A dorm shopping list offered by retailers, and colleges, are just a suggestion. If you follow them blindly, you will almost certainly overbuy. Here are our top 12 items that are true essentials.

Other than sheets, towels, a shower caddy, a laundry basket, and a handful of different things, most items are a matter of your teen and their setting. Have her think through how she will take things back and forth to the bathroom, how much extra storage she will need, and what she wants her walls to look like. The shopping list is good food for thought, but no more than that.

8. Stock and Discuss Medications

It helps send your teen off with a well-stocked first aid/medicine chest. The first time they will need these things will be during their first semester at 2 am, and there will be no place open to shop. Some of the suggested basics might include band-aids, headache remedies, stomach remedies, decongestants, thermometers, throat lozenges, or anything that will be useful to someone with a minor injury or illness.

BUT before handing over these medications, even if they are all over-the-counter, discuss their uses and dosage with your student. One of my kids caught a nasty cold and was taking decongestants and a night flu remedy, thinking they were different drugs but essentially doubling his dosage.

9. Do Not Buy Luggage

Luggage is for trips; this is a movie. If you send your kid to college with luggage, it will take up much valuable space in their dorm room and soon be covered in filthy dust bunnies. It is easier to move with boxes and clean black garbage bags that can later be discarded.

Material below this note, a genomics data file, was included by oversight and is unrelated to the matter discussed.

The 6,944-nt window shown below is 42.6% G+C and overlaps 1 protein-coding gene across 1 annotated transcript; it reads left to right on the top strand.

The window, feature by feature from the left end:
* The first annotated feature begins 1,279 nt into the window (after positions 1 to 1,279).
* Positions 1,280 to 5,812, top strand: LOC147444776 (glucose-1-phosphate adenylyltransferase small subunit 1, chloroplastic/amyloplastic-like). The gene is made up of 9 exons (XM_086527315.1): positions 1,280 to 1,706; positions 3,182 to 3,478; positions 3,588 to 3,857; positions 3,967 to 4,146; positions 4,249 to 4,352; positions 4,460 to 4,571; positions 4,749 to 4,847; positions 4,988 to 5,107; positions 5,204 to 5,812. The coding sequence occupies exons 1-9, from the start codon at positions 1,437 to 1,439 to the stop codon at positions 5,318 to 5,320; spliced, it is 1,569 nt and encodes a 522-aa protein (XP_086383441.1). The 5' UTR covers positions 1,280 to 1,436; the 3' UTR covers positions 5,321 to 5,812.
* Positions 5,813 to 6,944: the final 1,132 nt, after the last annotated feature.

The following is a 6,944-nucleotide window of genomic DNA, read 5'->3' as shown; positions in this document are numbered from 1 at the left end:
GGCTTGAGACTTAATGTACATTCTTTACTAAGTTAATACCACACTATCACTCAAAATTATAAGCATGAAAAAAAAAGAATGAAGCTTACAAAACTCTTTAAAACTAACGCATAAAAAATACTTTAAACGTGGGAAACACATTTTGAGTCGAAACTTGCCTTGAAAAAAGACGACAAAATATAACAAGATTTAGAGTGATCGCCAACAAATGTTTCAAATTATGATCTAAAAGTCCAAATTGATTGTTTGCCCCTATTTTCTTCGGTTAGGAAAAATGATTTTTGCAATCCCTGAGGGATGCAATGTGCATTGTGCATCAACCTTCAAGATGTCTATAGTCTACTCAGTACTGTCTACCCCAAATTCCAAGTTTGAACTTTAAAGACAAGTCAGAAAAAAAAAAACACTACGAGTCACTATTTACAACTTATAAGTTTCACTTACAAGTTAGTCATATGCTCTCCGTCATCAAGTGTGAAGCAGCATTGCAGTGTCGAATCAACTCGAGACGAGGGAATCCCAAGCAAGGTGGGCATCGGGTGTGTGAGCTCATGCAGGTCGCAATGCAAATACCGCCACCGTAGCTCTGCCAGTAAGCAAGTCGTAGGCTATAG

A zipper move-in bag is truly the optimal way to pack dorm things and move them in.

10. Shopping Doesn’t Ease the Pain of Departure

Finally, remind yourself that your teen’s leaving is painful, but piling up mountains of useless dorm crap is not going to fill the hole left by their absence. There is a moment standing between under bed storage and laundry baskets where you can almost convince yourself that this is just one more school supply shop and that if you get the right things, the perfect comforter or desk lamp, the tears that keep threatening to spill over will be gone. Nothing you are going to buy will turn back the clock, it just doesn’t work that way.

You Might Also Want to Read:

College Checklist: Most Popular Freshman Dorm Extras

33 Bestselling Dorm Essentials 

If you're going shopping for your teens new dorm room, there are some rules that you need to follow to save money! We've been there and done that and have all the tips and tricks to help you make your dorm room shopping trip a success. Just follow these dorm shopping ideas, and you'll be set for success. #dormroom #shopping #teens #collegelife #diydorm #dormroomorganization #organization #collegetips #dormtricks #dormdecor

About Lisa Endlich Heffernan

Lisa (Endlich) Heffernan is the co-founder of Grown and Flown, the #1 site for parents of teens, college students and young adults, reaching millions of parents every month. Lisa is a New York Times bestselling author.
She started the Grown and Flown Parents Facebook Group and is co-author of Grown and Flown: How to Support Your Teen, Stay Close as a Family, and Raise Independent Adults (Flatiron Books) now in paperback.

Read more posts by Lisa